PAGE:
The Germanic goddess Ostara or Ēostre is known as the goddess of spring and dawn. She was mentioned only once by the British historian Bede in his work The Reckoning of Time in the 8th century where he claimed that at that time the pagan Anglo-Saxons named a month of the year after her, Eostur, and held feasts in her honor.
Later, the month (today April) was replaced by the Christian Paschal, and it became a celebration of the resurrection of Christ which all around the world is known as Easter.
Because the only source for Ēostre is Bede, it is hard to believe that she was the source of the word “Easter.” Many scholars, including the German mythologist Jacob Grimm, think that maybe the goddess was his invention. There are many theories which connect Ostara with the Germanic Easter customs such as hares and eggs. There is a story of Ēostre from recent times that is very popular among neo-pagans, and it goes something like this: a little girl found a little bird that was freezing to death and turned to Ēostre for help.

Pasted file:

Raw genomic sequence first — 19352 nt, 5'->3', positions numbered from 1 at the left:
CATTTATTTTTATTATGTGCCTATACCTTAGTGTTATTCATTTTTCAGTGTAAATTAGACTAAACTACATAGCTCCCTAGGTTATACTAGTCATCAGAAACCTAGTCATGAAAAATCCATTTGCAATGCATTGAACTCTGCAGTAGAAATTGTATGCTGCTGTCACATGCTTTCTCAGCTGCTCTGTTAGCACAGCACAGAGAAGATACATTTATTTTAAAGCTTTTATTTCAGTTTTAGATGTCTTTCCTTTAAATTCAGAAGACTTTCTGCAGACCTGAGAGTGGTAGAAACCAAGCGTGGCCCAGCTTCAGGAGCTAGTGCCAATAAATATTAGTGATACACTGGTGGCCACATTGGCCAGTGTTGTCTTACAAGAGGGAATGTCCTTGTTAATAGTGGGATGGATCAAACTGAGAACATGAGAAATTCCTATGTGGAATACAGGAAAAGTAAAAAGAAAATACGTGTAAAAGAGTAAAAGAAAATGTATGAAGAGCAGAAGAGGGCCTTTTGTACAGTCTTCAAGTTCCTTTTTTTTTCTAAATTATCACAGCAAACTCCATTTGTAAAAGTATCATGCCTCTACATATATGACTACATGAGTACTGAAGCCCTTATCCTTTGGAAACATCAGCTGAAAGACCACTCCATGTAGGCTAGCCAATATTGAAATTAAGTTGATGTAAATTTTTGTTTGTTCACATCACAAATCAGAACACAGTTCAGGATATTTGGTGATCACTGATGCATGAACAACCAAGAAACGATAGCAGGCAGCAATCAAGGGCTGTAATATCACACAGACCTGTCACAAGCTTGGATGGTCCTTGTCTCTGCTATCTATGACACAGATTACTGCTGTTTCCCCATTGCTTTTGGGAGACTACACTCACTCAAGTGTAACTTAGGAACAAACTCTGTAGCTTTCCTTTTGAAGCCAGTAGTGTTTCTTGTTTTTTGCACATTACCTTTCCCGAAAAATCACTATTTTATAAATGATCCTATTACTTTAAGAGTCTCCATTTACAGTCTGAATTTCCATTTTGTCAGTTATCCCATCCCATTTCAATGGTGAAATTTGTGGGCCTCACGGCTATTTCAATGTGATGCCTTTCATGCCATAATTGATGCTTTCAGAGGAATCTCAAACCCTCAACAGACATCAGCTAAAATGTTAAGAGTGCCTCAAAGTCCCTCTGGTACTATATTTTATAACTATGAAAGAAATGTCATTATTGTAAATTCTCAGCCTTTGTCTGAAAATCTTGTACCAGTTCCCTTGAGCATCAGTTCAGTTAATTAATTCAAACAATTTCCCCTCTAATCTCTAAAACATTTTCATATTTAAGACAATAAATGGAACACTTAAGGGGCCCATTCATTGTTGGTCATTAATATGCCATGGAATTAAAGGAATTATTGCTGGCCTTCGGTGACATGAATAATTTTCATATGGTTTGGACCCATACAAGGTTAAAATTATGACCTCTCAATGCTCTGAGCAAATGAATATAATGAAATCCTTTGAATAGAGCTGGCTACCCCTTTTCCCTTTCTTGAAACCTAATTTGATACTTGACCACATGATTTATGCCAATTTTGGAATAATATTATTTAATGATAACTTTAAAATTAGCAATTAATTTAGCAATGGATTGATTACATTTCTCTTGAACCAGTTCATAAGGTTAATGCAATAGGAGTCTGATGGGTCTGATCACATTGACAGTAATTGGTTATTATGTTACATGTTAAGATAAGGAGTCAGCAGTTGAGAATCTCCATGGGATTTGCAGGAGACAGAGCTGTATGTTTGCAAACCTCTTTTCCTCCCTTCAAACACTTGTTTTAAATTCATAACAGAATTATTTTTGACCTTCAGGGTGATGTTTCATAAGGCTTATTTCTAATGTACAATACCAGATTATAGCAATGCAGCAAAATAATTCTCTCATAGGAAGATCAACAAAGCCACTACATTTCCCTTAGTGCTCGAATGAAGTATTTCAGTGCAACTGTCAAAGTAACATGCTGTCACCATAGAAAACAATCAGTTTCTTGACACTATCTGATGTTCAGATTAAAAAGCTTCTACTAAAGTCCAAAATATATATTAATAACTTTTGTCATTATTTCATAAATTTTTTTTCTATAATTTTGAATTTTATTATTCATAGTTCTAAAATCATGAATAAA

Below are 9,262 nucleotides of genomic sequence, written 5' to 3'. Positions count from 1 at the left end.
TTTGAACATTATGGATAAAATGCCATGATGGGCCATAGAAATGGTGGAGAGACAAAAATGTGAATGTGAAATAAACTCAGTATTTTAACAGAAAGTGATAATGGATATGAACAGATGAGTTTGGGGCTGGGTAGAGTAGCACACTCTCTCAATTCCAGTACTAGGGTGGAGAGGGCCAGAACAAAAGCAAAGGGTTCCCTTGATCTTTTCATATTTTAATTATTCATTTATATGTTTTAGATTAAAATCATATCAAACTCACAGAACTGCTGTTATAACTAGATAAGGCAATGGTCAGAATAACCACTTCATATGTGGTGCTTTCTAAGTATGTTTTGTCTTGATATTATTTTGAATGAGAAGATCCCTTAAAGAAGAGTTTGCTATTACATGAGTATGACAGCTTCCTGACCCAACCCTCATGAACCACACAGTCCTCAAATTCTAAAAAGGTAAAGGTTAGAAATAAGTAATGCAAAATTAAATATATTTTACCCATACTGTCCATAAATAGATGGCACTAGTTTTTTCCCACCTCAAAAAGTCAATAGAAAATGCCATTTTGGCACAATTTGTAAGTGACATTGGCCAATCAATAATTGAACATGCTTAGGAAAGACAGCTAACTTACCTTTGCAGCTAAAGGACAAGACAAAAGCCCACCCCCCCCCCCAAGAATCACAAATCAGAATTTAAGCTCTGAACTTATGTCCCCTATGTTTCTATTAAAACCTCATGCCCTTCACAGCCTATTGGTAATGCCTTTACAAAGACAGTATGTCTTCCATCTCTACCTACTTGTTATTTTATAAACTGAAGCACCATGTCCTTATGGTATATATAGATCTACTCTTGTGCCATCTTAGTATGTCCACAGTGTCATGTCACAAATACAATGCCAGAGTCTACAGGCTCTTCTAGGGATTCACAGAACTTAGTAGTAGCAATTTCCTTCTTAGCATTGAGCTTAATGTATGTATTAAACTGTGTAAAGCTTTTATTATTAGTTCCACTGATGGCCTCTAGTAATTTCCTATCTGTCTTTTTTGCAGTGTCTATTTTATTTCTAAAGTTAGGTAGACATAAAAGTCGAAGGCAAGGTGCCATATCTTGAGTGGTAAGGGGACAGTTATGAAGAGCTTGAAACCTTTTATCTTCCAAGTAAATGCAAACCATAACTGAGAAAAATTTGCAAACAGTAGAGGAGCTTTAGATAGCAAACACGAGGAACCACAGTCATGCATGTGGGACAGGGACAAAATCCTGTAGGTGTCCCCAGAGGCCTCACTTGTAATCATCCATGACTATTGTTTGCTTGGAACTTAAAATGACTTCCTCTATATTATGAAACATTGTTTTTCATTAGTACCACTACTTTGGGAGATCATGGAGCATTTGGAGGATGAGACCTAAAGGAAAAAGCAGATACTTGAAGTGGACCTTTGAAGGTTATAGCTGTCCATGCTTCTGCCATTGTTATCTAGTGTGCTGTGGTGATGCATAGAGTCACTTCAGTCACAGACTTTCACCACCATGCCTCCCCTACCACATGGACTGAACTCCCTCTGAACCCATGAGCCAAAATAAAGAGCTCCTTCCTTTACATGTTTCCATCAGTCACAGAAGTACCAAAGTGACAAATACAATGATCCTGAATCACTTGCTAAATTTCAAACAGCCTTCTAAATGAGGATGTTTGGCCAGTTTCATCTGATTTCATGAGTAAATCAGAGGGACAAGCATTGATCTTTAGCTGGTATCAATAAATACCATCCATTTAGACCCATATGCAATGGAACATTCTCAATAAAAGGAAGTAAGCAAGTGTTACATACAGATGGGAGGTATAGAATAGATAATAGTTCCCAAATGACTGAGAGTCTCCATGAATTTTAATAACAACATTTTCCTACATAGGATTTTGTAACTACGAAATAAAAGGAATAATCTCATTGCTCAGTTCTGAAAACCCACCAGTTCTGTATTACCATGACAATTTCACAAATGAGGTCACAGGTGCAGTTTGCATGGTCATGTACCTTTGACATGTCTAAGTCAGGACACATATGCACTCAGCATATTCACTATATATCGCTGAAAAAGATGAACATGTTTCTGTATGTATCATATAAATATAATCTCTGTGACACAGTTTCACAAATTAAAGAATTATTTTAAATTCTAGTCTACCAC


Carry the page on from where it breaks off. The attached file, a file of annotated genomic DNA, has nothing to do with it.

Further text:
Then, the goddess came from a rainbow bridge, clothed in her red robe of warm, vibrant sunlight which melted the snows and the spring arrived. Because she couldn’t do anything about the bird’s life, she turned it into a snow hare who brought rainbow eggs.
There are no historical accounts of the egg practice in the neo-pagan holiday of Ostara which is held nearly at the same time as Easter. It is often believed that the painted eggs are a pre-Christian component of the celebration of the goddess.
In the 19th century, Charles Isaac Elton talked about the association of the goddess with the Easter customs, while Charles J. Billson talked about the history of the hare in Northern Europe in the period of Easter. Other mythologists and scholars connect the hare with Ostara and Freya.
John Andrew Boyle says that not much is known about Ēostre, but it is suggested that, because she was referred to as a goddess of the dawn (Ēostre derives from Proto-Germanic, which means dawn), the hare were the animals who carried her lights. This information can be found in the etymology dictionary by A. Meillet and A. Ernout.
Another goddess who is linked to the historical Ēostre is Eastrgena who was worshiped by the Anglo-Saxons around the county Kent in England.
Many scholars reckon that she was a Germanic matron goddess and this association with the names was made by the linguist Philip Shaw from the Stockholm University. If this presumed connection is real, that would mean that there wasn’t a single goddess, but it was worshiped in triplicate.